Most Recent Customer Reviews
Americans who think this nation can put an immediate halt to the conflicts of the Middle East by simply waving our power around need to read this book and seriously think about... Read morePublished 22 months ago by Charlie Aukerman
Insights into this seemingly endless conflict, and the role of United States diplomacy in its evolution. Read morePublished 22 months ago by Yair Weinstock
Miller provides a very personal and down to earth view of his experiences as well as historical information in this well written and very detailed account of his involvement in the... Read morePublished on September 24, 2013 by I love to read
This is a great in-depth look at the mideast. Dr. Miller's expertise along with the depth of his experience provides the listener with a superb analysis of the many facets of... Read morePublished on April 17, 2013 by James W. Tweeddale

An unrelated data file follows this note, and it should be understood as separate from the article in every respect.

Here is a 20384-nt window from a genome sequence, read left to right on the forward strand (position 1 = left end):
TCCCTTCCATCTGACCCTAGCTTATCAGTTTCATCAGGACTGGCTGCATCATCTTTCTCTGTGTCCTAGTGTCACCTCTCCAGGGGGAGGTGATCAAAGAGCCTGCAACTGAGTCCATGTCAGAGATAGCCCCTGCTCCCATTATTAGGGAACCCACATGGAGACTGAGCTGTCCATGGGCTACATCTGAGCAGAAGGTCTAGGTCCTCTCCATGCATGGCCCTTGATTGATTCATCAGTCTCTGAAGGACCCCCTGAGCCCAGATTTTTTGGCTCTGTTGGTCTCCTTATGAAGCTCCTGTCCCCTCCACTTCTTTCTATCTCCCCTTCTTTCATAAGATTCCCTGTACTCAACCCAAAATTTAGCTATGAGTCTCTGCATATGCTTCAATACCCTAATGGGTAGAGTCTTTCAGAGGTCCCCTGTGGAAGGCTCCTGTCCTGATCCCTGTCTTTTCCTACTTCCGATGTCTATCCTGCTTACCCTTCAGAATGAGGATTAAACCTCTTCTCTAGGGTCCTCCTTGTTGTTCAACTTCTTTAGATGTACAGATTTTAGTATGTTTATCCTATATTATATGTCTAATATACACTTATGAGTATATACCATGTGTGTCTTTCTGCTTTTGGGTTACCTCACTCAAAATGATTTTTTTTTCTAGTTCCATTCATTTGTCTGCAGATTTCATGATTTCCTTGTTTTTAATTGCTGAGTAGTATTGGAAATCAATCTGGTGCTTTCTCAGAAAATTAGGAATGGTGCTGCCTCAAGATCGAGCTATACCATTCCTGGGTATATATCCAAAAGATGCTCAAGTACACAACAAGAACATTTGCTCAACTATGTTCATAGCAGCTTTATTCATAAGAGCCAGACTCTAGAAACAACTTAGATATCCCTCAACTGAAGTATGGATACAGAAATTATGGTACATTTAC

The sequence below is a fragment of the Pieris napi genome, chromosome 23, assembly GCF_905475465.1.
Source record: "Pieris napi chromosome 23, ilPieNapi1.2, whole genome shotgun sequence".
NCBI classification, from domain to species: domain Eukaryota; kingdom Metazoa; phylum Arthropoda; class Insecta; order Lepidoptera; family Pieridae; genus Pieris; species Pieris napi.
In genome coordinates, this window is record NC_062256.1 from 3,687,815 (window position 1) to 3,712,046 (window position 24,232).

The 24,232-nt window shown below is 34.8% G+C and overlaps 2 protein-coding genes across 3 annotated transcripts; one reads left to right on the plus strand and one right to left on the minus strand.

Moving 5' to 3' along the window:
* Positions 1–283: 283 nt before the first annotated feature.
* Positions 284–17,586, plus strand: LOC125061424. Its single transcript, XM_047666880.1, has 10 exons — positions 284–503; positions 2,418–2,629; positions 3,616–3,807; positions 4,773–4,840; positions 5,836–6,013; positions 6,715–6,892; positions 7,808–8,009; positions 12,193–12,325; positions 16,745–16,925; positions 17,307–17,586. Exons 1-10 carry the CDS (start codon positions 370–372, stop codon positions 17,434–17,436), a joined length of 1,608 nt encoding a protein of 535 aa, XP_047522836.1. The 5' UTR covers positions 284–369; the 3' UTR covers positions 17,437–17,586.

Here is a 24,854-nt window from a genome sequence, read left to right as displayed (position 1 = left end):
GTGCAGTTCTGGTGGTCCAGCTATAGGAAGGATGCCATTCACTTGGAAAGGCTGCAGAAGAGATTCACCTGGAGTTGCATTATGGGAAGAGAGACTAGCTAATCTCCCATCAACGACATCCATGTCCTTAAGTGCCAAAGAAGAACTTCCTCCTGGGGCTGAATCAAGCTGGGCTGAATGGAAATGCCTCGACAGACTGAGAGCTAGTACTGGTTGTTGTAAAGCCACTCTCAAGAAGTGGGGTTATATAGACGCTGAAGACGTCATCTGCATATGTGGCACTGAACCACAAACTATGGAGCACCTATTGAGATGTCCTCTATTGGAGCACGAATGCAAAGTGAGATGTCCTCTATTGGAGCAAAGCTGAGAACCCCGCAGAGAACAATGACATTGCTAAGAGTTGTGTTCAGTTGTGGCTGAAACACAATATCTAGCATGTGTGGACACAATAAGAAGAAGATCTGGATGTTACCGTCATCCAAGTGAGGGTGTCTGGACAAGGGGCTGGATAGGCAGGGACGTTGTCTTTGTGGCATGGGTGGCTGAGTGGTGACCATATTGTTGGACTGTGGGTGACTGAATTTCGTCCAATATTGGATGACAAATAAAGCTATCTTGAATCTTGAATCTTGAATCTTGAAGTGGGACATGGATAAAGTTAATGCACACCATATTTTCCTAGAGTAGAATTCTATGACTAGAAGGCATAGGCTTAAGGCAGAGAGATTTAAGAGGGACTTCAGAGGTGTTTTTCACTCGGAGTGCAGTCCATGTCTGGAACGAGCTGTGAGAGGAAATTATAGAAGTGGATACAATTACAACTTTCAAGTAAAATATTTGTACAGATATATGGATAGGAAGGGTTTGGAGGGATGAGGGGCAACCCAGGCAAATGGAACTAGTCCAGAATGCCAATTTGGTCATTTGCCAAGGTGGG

Aaron David Miller's "The Much Too Promised Land" covers Arab-Israeli peace negotiations from his time at the State Department starting in 1978 until he retired after nearly 25... Read morePublished on March 31, 2013 by Chad Winters
I read the first 100 pages of the book, then read randomly chosen sections of later chapters. Although I find the perspective of the author to be refreshingly honest about himself,... Read morePublished on April 27, 2012 by Wendell Murray
Aaron Miller, like many Americans, misses the point. Muslims in 1926 (Haj Amin Al Husseini) declared the Holy Land as WAQF: Arab/Muslim land cannot be sold to infidels, Jews or... Read morePublished on February 22, 2011 by Isel Breshinski
The book arrived in a timely fashion and met its description. Can't wait to read it!Published on September 25, 2010 by Katie